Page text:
Again, and as previously mentioned, the circuit of FIG. 6 is provided merely as illustrative of how the control inputs for the FET array 200 may be generated. The particular manner of generation of these signals does not form a limitation upon the invention, and therefore need not be described in any further detail herein. It will be appreciated, however, that the circuit of FIG. 6 allows the system to continuously update (via the comparators and up-down counters) the calibration control words, and therefore the output impedance of the output driver.
More generally, the calibration circuitry of FIG. 6 is designed to program all output driver's PFET impedances to match that of, or be a multiple of, an external precision resistor. During normal operation, a PFET array equivalent in size to a data or clock output driver has current flowing through it. The current flows through the I/O pad 241, on board to an external resistor connected to GND. This current path forms a voltage divider, where the two resistances are the driver's output resistance and the external resistor. The pad serves as an input 203 to a terminal of the differential amplifier 260. The other terminal of amplifier 260 is VDD/2. Any difference between input voltages to the differential amplifier is perceived as a resistance mismatch between the driver's output resistance and the external resistor. The delta voltage causes the differential amplifier's output to program an up/down counter 266 to increment/decrement its output. Upon receiving a clock edge, the up/down counter drives a new binary count, PU[n:0] (for an n bit counter). This calibration word is used by the calibration circuitry's pull up driver and distributed to other drivers. Incremental binary changes in PU[n:0] cause incremental resistance changes in the calibration driver. Because the calibration driver has a new calibration word, the calibration driver has a new output resistance. It will be appreciated that the calibration process is continuous and transparent to normal chip operation.
The calibration circuitry of FIG. 6 is also designed to program all output driver's NFET impedances to match that or be a multiple of an external precision resistor. During normal operation, a NFET array equivalent in size to a data or clock output driver has current flowing through it. The current flows through the I/O pad (241), on board to an external resistor connected to VDD. This current path forms a voltage divider between the driver's output resistance and the external resistor. The pad serves as an input 201 to a terminal of the differential amplifier 274. The other terminal of 274 is VDD/2. Any difference between input voltages to the differential amplifier is perceived as a resistance mismatch between the driver's output resistance and the external resistor. The delta voltage causes the differential amplifier's output to program an up/down counter 286 to increment/decrement its output. Upon receiving a clock edge, the up/down counter drives a new binary count, PU[n:0]. This calibration word is used by the calibration circuitry's pull down driver and distributed to other drivers. Incremental binary changes in PD[n:0] cause incremental resistance changes in the calibration driver. Because the calibration driver has a new calibration word, the calibration driver has a new output resistance. The calibration process is continuous and transparent to normal chip operation.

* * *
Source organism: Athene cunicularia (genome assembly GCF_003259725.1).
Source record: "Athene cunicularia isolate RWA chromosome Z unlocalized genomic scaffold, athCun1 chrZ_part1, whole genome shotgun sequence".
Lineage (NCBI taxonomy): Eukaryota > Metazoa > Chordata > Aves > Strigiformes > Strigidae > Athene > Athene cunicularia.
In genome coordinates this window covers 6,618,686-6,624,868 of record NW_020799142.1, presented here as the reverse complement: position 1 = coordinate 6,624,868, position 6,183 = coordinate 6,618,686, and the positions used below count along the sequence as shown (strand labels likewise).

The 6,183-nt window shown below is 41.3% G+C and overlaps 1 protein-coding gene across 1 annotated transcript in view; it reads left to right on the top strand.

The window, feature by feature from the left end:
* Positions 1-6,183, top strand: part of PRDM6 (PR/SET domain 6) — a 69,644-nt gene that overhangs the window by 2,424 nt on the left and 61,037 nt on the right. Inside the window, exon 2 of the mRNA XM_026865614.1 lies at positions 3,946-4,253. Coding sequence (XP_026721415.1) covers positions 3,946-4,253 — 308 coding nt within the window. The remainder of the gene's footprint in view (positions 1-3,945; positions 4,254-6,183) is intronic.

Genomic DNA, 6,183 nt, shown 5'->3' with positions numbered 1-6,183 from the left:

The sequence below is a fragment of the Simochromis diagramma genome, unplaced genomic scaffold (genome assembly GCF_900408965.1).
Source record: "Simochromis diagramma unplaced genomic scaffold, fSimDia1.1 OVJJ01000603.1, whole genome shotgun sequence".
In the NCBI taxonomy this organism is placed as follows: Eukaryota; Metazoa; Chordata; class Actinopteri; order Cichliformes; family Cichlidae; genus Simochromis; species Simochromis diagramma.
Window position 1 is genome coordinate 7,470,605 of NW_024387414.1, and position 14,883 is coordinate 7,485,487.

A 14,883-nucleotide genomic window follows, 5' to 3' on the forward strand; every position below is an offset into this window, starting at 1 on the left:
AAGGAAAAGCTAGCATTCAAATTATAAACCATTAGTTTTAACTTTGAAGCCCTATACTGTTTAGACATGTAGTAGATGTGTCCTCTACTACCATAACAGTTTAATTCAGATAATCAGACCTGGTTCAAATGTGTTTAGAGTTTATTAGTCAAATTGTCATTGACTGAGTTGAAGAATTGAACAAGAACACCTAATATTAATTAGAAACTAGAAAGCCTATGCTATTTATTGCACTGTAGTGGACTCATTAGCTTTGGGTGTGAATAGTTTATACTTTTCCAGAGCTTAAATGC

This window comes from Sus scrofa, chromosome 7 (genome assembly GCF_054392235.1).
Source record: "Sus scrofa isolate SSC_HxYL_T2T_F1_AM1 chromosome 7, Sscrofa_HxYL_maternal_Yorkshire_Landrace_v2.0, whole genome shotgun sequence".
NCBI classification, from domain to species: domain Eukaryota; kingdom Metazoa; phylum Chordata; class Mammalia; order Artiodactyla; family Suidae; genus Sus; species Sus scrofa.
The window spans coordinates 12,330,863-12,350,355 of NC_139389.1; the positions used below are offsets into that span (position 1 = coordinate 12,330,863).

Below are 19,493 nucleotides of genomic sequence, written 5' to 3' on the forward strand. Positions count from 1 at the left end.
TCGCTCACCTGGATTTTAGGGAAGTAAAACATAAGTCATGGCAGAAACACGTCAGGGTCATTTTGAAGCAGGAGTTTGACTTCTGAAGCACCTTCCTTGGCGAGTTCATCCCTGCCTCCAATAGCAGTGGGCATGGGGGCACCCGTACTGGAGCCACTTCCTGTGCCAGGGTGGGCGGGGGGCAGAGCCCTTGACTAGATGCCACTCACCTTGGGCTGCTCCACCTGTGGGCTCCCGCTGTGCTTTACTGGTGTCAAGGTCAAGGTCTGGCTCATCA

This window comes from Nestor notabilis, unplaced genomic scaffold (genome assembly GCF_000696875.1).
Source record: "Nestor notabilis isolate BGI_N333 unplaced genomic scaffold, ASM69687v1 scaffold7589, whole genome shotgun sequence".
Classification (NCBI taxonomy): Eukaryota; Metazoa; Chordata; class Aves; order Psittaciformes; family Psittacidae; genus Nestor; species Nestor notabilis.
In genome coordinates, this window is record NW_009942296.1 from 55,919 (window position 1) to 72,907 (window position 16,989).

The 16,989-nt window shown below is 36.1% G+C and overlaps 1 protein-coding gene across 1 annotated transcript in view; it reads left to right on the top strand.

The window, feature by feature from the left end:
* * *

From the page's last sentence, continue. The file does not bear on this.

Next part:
The foregoing description has been presented for purposes of illustration and description. It is not intended to be exhaustive or to limit the invention to the precise forms disclosed. Obvious modifications or variations are possible in light of the above teachings. For example, it will be appreciated that the calibration words 208a and 208b (illustrated herein as eight bit words) may be of differing size, either fewer or greater than eight bits.
The embodiment or embodiments discussed were chosen and described to provide the best illustration of the principles of the invention and its practical application to thereby enable one of ordinary skill in the art to utilize the invention in various embodiments and with various modifications as are suited to the particular use contemplated. All such modifications and variations are within the scope of the invention as determined by the appended claims when interpreted in accordance with the breadth to which they are fairly and legally entitled.
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|U.S. Classification||327/108, 327/437, 327/319, 326/82, 326/30|
|International Classification||H03K19/003, H03K19/0175, H03K19/00|
|Cooperative Classification||H03K19/0005, H03K19/00384|
|European Classification||H03K19/00L, H03K19/003K4|
|Jun 15, 1999||AS||Assignment|
Owner name: HEWLETT-PACKARD COMPANY, CALIFORNIA
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|Apr 24, 2000||AS||Assignment|
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Owner name: AVAGO TECHNOLOGIES GENERAL IP PTE. LTD., SINGAPORE